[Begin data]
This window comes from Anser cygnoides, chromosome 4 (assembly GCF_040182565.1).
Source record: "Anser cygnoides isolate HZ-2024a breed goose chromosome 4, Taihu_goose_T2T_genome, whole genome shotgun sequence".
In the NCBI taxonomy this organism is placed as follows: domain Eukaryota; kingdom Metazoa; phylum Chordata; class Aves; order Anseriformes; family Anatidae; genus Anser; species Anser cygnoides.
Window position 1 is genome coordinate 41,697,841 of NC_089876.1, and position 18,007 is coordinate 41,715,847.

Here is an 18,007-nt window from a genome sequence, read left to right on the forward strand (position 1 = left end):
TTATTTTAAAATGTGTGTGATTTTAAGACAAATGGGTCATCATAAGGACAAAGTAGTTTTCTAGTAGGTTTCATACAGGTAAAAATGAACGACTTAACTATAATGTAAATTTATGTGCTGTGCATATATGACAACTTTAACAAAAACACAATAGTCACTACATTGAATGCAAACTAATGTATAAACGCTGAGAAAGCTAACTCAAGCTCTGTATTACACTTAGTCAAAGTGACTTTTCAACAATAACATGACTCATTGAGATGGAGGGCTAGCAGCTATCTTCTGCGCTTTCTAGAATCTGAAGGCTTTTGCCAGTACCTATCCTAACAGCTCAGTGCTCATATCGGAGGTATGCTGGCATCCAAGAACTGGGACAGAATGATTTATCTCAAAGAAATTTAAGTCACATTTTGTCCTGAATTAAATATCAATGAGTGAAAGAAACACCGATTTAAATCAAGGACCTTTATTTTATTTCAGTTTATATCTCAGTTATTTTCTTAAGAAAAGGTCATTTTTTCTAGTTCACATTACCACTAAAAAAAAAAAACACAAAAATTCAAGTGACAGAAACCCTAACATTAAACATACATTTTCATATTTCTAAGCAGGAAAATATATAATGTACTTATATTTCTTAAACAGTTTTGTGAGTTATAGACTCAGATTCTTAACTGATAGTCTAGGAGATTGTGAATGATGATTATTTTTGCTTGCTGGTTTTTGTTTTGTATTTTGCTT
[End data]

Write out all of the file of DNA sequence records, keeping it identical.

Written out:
This window comes from Anser cygnoides, chromosome 4 (assembly GCF_040182565.1).
Source record: "Anser cygnoides isolate HZ-2024a breed goose chromosome 4, Taihu_goose_T2T_genome, whole genome shotgun sequence".
In the NCBI taxonomy this organism is placed as follows: domain Eukaryota; kingdom Metazoa; phylum Chordata; class Aves; order Anseriformes; family Anatidae; genus Anser; species Anser cygnoides.
Window position 1 is genome coordinate 41,697,841 of NC_089876.1, and position 18,007 is coordinate 41,715,847.

Here is an 18,007-nt window from a genome sequence, read left to right on the forward strand (position 1 = left end):
TTATTTTAAAATGTGTGTGATTTTAAGACAAATGGGTCATCATAAGGACAAAGTAGTTTTCTAGTAGGTTTCATACAGGTAAAAATGAACGACTTAACTATAATGTAAATTTATGTGCTGTGCATATATGACAACTTTAACAAAAACACAATAGTCACTACATTGAATGCAAACTAATGTATAAACGCTGAGAAAGCTAACTCAAGCTCTGTATTACACTTAGTCAAAGTGACTTTTCAACAATAACATGACTCATTGAGATGGAGGGCTAGCAGCTATCTTCTGCGCTTTCTAGAATCTGAAGGCTTTTGCCAGTACCTATCCTAACAGCTCAGTGCTCATATCGGAGGTATGCTGGCATCCAAGAACTGGGACAGAATGATTTATCTCAAAGAAATTTAAGTCACATTTTGTCCTGAATTAAATATCAATGAGTGAAAGAAACACCGATTTAAATCAAGGACCTTTATTTTATTTCAGTTTATATCTCAGTTATTTTCTTAAGAAAAGGTCATTTTTTCTAGTTCACATTACCACTAAAAAAAAAAAACACAAAAATTCAAGTGACAGAAACCCTAACATTAAACATACATTTTCATATTTCTAAGCAGGAAAATATATAATGTACTTATATTTCTTAAACAGTTTTGTGAGTTATAGACTCAGATTCTTAACTGATAGTCTAGGAGATTGTGAATGATGATTATTTTTGCTTGCTGGTTTTTGTTTTGTATTTTGCTT